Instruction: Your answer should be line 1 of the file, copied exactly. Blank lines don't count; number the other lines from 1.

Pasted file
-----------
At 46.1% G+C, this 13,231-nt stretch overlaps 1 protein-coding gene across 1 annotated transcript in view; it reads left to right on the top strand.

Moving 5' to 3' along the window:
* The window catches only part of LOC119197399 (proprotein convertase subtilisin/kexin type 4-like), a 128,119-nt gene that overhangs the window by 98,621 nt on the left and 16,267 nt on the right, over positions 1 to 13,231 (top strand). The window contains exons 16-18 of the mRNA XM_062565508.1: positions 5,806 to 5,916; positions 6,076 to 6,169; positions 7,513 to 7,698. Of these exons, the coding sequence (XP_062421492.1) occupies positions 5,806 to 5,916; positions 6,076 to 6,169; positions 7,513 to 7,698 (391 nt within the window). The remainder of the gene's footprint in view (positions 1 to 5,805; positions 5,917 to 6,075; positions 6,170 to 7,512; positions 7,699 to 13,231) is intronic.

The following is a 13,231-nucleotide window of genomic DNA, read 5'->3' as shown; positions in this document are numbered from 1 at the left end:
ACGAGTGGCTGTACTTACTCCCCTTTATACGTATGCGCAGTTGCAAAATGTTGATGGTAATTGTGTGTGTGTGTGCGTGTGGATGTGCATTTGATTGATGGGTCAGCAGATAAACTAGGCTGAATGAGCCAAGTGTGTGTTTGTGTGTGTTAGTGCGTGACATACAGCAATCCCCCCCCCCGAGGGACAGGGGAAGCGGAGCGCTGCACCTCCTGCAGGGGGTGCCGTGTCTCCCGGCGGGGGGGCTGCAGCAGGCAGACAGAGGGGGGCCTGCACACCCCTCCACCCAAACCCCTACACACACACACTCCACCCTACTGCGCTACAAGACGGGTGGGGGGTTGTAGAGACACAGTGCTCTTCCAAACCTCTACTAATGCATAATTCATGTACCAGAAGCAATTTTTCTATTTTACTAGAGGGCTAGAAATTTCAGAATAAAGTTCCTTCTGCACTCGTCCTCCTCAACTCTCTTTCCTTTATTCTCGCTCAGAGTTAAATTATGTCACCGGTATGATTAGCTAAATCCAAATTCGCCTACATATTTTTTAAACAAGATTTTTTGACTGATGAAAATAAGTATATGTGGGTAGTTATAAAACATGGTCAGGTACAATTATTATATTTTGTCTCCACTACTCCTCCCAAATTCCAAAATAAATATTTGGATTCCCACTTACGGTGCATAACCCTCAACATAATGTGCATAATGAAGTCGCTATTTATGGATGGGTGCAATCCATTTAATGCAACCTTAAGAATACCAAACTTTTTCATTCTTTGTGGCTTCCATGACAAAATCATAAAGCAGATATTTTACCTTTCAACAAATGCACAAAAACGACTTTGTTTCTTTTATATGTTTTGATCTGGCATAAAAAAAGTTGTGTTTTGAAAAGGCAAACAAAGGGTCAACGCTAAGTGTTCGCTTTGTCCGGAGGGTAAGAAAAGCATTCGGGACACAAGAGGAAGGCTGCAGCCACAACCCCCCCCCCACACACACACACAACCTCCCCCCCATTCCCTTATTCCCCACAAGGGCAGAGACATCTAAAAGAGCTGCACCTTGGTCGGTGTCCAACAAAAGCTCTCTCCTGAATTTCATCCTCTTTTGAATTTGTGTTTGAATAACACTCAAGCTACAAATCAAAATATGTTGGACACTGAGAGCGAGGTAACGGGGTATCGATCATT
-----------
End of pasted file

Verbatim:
At 46.1% G+C, this 13,231-nt stretch overlaps 1 protein-coding gene across 1 annotated transcript in view; it reads left to right on the top strand.